Senators in the state are having another go at passing this element of the healthcare overhaul.
Lawmakers in the state of New Jersey are making another effort to try to pass a health insurance exchange that is a central element of the federal healthcare reforms that went into effect in 2010.
The matter was being discussed by a state Senate committee this past Monday.
The state health insurance exchanges are meant to work as marketplaces that will provide families, individuals, and small businesses with a single location in which to compare and shop for their medical coverage plans. It is hoped that this will help to make the policies more affordable and that it will significantly reduce the number of people who are currently uninsured across the country.
So far, N.J. Governor Chris Christie has been hesitant to give his support to the health insurance exchange measure.
Governor Christie has shown notable reticence toward offering his support to have the measure proceed. Back in May, he had actually vetoed the health insurance exchange bill that was placed before him. His explanation for the decision was that he didn’t want to take any steps forward until the U.S. Supreme Court made its ruling on the law.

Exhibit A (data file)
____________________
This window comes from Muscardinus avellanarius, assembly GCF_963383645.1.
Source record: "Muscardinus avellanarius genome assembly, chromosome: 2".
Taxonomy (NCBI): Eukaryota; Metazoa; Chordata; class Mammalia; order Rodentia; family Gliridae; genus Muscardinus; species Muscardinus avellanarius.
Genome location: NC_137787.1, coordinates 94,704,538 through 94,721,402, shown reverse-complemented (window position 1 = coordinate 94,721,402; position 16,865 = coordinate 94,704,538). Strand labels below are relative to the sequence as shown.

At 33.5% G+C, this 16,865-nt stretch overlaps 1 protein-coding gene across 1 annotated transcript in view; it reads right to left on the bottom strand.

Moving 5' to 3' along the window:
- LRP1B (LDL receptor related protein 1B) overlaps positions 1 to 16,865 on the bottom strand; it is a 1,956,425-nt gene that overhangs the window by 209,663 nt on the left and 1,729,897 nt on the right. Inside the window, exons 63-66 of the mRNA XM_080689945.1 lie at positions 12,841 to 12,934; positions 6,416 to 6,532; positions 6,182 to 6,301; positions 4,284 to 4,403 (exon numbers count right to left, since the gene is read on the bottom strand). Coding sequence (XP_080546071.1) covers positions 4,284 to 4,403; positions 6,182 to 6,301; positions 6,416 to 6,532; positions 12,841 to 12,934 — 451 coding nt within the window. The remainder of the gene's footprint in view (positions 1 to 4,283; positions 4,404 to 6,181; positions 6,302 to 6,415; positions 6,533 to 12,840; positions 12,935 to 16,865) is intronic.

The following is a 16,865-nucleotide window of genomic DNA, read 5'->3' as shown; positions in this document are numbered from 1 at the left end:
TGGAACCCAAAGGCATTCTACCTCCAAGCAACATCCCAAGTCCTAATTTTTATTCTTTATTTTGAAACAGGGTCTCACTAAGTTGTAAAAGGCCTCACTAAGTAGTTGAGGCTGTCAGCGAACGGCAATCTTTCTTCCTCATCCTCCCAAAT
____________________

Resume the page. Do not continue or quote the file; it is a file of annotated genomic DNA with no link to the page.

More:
Since then, the top court in the country did indeed determine that the health insurance exchange requirement was constitutional, and many states have been moving forward in the creation of blueprints for their own online marketplaces. Others have found that they have waited too long and that they will now be forced to turn the program over to the federal government to be created and operated. This was the alternative for states that felt that they either could not run their programs, or they if they did not wish to do so.
Back in July, Governor Christie explained that it was his intention to go over all of the different options that were available to the state, which included allowing the federal government to take over for the state’s health insurance exchange. Now, the time has come around again for the lawmakers to determine whether or not New Jersey will indeed be establishing its own marketplace, or if the federal government will be doing so on its behalf.